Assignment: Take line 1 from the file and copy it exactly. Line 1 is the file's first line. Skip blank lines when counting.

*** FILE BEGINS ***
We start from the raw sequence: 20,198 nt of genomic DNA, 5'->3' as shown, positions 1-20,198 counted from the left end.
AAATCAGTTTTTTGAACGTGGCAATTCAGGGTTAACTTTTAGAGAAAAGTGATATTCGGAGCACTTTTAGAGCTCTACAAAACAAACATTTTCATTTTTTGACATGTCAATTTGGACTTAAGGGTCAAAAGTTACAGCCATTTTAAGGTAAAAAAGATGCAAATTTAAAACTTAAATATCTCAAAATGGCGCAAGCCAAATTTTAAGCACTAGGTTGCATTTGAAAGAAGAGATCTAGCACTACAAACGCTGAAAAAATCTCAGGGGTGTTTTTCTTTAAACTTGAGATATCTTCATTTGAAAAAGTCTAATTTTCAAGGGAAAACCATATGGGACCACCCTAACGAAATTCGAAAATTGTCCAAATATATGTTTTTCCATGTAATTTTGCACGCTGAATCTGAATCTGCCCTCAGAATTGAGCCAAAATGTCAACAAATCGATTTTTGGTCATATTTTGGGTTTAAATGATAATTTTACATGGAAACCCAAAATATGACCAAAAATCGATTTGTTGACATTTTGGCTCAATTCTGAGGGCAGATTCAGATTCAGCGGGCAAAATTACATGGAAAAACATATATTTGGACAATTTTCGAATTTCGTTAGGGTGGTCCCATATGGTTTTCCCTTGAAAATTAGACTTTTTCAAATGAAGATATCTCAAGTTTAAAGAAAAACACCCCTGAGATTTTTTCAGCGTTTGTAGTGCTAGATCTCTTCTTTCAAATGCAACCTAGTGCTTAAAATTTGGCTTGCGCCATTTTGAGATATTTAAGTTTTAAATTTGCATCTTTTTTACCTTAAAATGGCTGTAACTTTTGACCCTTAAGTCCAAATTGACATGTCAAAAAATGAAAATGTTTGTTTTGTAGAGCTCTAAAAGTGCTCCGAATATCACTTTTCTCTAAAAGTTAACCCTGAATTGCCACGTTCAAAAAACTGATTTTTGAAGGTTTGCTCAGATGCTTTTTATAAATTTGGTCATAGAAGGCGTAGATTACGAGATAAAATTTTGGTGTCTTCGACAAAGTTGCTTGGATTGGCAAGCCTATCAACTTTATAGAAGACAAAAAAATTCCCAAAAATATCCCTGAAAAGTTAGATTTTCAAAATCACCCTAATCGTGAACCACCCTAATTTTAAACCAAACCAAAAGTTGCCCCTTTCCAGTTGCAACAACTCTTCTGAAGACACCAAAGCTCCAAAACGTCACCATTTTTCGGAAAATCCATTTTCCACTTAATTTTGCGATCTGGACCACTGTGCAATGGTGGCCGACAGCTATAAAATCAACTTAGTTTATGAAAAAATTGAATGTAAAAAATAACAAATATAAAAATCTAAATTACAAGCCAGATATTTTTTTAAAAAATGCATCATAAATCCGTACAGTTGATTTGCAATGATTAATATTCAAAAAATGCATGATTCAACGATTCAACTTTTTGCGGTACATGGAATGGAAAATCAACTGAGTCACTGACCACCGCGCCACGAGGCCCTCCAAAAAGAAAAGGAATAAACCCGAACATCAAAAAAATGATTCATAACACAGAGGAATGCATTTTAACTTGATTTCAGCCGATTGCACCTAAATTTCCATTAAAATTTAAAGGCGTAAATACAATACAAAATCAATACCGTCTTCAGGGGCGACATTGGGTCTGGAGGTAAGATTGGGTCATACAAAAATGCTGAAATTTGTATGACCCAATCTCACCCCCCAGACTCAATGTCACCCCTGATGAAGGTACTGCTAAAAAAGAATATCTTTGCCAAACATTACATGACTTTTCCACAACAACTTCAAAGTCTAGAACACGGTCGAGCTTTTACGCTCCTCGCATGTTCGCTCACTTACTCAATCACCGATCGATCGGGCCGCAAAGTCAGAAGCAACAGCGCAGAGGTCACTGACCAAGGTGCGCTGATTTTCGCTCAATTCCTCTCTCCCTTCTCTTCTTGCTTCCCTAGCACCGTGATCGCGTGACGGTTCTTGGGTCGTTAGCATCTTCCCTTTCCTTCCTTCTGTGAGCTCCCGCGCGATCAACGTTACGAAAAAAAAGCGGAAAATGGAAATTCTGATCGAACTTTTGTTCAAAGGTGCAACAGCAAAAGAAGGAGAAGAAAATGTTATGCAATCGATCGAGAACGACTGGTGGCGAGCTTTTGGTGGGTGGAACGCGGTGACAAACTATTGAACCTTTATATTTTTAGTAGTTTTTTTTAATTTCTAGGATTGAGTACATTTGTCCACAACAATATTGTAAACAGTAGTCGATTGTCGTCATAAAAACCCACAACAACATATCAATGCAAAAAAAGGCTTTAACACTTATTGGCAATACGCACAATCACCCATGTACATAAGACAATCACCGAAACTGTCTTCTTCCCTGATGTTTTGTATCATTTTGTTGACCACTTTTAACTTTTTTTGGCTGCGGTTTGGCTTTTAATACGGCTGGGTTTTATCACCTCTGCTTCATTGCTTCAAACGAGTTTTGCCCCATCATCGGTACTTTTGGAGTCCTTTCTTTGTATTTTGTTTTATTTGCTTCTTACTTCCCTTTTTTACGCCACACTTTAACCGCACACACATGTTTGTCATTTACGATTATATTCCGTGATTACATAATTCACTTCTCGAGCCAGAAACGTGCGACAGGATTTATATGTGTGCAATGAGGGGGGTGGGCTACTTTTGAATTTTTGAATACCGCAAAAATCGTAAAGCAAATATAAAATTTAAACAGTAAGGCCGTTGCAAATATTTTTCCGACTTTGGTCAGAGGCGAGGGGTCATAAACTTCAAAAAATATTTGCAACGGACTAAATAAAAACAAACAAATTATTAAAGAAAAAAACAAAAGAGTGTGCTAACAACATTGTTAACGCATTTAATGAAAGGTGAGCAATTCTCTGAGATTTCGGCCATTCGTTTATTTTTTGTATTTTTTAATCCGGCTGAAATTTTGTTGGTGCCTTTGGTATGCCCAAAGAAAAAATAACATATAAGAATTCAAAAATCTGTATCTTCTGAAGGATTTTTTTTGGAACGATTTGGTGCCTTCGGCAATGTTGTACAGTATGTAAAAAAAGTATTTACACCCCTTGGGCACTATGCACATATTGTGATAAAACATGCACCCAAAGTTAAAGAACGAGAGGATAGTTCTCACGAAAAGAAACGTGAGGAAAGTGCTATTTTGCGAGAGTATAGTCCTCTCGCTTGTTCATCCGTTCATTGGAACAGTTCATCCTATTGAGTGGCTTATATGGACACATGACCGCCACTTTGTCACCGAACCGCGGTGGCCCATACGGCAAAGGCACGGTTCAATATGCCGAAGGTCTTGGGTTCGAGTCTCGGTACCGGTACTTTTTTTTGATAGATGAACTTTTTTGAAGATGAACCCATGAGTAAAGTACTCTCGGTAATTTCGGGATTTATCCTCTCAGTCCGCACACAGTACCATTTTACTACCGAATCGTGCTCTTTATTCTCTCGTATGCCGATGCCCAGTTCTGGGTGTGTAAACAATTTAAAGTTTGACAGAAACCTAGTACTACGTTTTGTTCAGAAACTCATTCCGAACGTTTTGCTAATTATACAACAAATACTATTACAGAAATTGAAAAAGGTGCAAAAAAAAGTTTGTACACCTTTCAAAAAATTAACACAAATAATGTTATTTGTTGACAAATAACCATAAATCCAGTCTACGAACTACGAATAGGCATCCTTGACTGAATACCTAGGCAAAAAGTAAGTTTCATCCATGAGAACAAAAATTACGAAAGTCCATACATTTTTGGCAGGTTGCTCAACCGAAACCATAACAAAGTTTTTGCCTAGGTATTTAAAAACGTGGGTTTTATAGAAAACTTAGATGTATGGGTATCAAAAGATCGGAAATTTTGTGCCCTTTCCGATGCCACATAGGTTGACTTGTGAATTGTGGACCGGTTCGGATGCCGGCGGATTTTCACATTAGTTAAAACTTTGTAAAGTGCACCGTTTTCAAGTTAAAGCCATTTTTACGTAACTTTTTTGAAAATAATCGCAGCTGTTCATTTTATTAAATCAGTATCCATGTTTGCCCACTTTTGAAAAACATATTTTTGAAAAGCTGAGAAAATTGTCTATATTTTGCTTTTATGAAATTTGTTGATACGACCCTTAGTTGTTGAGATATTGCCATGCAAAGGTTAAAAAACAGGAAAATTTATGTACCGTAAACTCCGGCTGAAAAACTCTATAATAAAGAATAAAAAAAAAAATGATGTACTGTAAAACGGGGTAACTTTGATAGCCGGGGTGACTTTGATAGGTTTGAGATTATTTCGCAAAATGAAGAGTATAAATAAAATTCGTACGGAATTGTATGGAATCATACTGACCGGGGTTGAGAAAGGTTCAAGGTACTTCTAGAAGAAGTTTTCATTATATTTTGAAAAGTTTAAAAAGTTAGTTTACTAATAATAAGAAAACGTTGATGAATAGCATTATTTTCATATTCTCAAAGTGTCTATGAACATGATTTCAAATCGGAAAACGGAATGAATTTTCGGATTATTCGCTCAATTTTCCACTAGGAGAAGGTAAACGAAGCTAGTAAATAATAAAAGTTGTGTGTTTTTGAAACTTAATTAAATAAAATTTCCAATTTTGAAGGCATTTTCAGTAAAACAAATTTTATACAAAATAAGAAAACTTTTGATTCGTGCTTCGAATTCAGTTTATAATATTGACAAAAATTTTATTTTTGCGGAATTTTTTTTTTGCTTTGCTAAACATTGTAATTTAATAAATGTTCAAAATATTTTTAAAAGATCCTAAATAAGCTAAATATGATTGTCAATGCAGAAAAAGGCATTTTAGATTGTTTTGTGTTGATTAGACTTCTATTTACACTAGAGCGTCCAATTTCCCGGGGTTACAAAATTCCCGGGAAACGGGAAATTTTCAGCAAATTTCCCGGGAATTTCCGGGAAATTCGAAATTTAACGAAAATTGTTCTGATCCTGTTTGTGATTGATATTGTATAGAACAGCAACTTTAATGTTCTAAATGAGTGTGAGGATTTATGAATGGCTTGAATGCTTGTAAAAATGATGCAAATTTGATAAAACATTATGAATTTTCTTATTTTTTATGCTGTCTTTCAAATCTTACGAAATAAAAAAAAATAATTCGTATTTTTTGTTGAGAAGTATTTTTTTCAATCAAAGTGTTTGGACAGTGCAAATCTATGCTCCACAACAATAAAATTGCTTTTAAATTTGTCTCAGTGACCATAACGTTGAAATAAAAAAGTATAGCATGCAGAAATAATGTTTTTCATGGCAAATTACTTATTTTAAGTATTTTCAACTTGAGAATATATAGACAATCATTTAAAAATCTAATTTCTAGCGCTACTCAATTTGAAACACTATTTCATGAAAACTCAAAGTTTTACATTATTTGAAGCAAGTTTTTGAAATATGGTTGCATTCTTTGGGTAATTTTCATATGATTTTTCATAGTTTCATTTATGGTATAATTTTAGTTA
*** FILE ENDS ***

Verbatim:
We start from the raw sequence: 20,198 nt of genomic DNA, 5'->3' as shown, positions 1-20,198 counted from the left end.